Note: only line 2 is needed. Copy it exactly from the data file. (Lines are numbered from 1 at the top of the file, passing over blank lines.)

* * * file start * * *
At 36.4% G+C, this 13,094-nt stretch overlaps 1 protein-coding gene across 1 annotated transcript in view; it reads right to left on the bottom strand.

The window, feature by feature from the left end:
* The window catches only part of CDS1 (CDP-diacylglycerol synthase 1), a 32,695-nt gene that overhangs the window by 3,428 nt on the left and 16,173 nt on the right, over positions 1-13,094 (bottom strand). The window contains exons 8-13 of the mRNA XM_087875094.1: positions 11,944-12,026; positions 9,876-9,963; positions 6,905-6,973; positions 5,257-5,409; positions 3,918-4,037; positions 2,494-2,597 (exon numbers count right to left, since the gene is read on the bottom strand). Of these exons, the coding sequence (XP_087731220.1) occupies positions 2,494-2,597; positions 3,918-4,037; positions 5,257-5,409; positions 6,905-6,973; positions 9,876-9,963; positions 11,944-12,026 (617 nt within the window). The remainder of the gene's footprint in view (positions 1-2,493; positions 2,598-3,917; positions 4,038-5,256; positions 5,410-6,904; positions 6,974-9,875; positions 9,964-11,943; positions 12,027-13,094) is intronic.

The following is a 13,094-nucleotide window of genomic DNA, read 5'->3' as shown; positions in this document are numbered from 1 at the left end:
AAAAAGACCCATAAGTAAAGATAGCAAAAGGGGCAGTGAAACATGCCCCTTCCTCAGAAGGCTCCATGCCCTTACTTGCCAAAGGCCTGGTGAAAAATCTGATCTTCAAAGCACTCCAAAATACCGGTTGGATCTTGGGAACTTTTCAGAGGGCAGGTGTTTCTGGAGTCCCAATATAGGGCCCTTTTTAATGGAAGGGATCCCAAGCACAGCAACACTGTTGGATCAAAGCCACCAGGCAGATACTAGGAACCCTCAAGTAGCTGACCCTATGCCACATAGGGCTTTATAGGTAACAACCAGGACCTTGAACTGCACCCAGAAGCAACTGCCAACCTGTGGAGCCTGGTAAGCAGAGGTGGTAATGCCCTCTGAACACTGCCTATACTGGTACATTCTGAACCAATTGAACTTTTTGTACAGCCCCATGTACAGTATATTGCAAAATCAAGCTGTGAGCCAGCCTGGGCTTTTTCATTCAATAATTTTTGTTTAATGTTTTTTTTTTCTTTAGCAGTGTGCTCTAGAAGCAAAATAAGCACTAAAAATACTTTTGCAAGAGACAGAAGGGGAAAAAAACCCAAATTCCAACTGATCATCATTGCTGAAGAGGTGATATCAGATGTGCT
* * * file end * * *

The window, feature by feature from the left end: